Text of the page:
THE PESO rebounded on Wednesday as concerns over a possible global economic slowdown drove oil prices down overnight.
The local unit ended trading at P56.26 per dollar on Wednesday, appreciating by 11 centavos from its Tuesday close of P56.37.
Still, year to date, the local unit has weakened by 10.31% or by P5.26 from its close of P51 versus the dollar on Dec. 31, 2021.
The peso opened Wednesday’s session stronger at P56.31 against the dollar. Its weakest showing was at P56.43, while its intraday best was at P50.23 versus the greenback.
Dollars exchanged dropped to $994 million on Wednesday from $1.39 billion on Tuesday.
The peso strengthened after the sharp decline in global oil prices for the first time in three months, Rizal Commercial Banking Corp. Chief Economist Michael L. Ricafort said in a Viber message.
This could lead to more rollback in local fuel pump prices and could ease inflationary pressures, as prices of other global commodities also eased on concerns over possible US recession, Mr. Ricafort said.
“The peso appreciated following the substantial decline in global oil prices amid reports of new lockdowns in China,” a trader said in an e-mail.
Brent oil futures closed under the $100-per-barrel level on Tuesday as investors sold crude on concerns that aggressive interest rate hikes by the US Federal Reserve to curb inflation will result in an economic slowdown that will hit oil demand.
Brent crude futures settled $7.61, or 7.1% lower, at $99.49 a barrel, its lowest since April 11. US West Texas Intermediate (WTI) crude was down $8.25, or 7.9%, at $95.84, also the lowest in three months.
On Wednesday, oil prices paused their overnight declines. Brent crude was little changed at $99.60 a barrel with US WTI crude at $95.89.
For Thursday, the trader said the peso may weaken anew due to potentially faster US inflation, which could give the Federal Reserve another reason to continue its aggressive rate hike path.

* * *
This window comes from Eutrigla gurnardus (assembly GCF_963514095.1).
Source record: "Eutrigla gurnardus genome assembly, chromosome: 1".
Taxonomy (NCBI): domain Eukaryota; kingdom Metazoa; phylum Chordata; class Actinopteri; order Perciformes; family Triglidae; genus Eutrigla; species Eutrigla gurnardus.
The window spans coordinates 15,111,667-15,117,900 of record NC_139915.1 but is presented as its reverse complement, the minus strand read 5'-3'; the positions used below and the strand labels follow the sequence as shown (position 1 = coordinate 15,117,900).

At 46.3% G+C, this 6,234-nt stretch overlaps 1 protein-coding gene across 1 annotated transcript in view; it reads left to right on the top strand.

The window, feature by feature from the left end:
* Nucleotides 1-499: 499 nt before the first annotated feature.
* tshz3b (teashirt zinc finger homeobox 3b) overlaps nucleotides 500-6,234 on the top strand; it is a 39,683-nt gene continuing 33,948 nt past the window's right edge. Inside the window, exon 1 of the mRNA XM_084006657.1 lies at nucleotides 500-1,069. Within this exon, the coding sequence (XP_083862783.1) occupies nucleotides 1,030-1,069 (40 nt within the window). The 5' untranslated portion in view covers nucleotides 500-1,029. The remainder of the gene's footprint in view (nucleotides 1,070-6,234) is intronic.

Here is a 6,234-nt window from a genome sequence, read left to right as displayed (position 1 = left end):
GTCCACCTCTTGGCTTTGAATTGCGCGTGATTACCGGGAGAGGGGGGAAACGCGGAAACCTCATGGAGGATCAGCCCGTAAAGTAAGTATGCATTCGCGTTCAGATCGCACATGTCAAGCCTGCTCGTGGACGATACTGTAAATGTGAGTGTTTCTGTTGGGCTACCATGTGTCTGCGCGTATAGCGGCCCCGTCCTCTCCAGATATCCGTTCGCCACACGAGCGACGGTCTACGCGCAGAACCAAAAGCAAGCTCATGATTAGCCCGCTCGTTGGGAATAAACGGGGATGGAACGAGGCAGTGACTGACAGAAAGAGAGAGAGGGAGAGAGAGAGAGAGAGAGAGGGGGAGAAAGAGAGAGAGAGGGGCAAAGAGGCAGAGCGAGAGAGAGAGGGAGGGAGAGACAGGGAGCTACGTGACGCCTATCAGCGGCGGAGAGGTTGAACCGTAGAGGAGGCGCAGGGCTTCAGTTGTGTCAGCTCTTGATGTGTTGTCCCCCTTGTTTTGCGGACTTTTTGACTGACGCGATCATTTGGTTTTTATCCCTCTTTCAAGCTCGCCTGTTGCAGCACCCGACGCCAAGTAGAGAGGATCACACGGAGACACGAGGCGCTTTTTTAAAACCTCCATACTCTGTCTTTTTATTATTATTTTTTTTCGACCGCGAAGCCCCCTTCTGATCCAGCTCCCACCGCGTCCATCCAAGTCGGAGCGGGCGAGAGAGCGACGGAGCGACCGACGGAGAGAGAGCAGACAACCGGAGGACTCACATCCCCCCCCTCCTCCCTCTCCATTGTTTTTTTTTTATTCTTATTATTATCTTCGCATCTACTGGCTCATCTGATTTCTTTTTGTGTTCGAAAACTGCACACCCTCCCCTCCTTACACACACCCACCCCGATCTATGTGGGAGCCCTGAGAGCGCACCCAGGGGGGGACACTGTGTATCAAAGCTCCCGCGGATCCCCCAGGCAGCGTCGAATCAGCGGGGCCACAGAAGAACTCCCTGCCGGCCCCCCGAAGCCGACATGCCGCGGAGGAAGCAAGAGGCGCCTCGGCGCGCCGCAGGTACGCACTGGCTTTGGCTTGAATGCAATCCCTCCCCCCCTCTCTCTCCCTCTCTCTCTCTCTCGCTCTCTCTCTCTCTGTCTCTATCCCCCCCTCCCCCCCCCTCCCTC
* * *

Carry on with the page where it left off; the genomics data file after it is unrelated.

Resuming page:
Both the trader and Mr. Ricafort gave a forecast range of P56.15 to P56.35 per dollar.
CENTRAL BANK ACTIONBangko Sentral ng Pilipinas (BSP) Governor Felipe M. Medalla last week said the central bank is prepared to raise benchmark rates by 50 basis points (bps) at their Aug. 18 meeting to keep inflation in check after the peso on Thursday breached the P56 level against the dollar for the first time in more than 17 years.
He said the US central bank’s hawkish stance has placed “strong depreciation pressures” on global currencies such as the peso, which adds to inflation risks.
Mr. Ricafort on Wednesday said it remains to be seen what the BSP will do to support the peso, which is inching closer to its record low of P56.45 a dollar set on Oct. 14, 2004. On Tuesday, the peso hit this all-time low as its worst showing intraday, but recouped some of its losses as the session ended.
“Let us see how they would use their toolkit related to the exchange rate vis-a-vis the inflation-targeting framework since 2001 and the price stability mandate,” he said.
Former Socioeconomic Planning chief Ernesto M. Pernia said in an interview with One News PH that the BSP should continue raising rates to temper inflation after the headline print hit 6.1% in June, bringing the six-month average to 4.4%, above the central bank’s 2.4% target.
“Our central bank interest rat … it’s usually just 2%. It was not very low, but they kept it at low because they wanted the economy to really perk up because of the pandemic. But now that inflation is rearing its ugly head, it’s already 6.1% inflation rate, which is 2.1% higher than the [target] band… It’s time for the central bank to really be raising interest rates to dampen inflation,” Mr. Pernia said.
“Some people say that … the central bank raised interest rates too late. It should have been done sometime in February when the inflation rate was already beginning to peak. It’s only recent that the central bank decided to raise policy rates by 25 basis points. The next one is likely to be 50 basis points,” he added.
Mr. Pernia said inflation has an “overarching” impact, with the poor especially seen to be adversely affected by rising prices. — K.B. Ta-asan with Reuters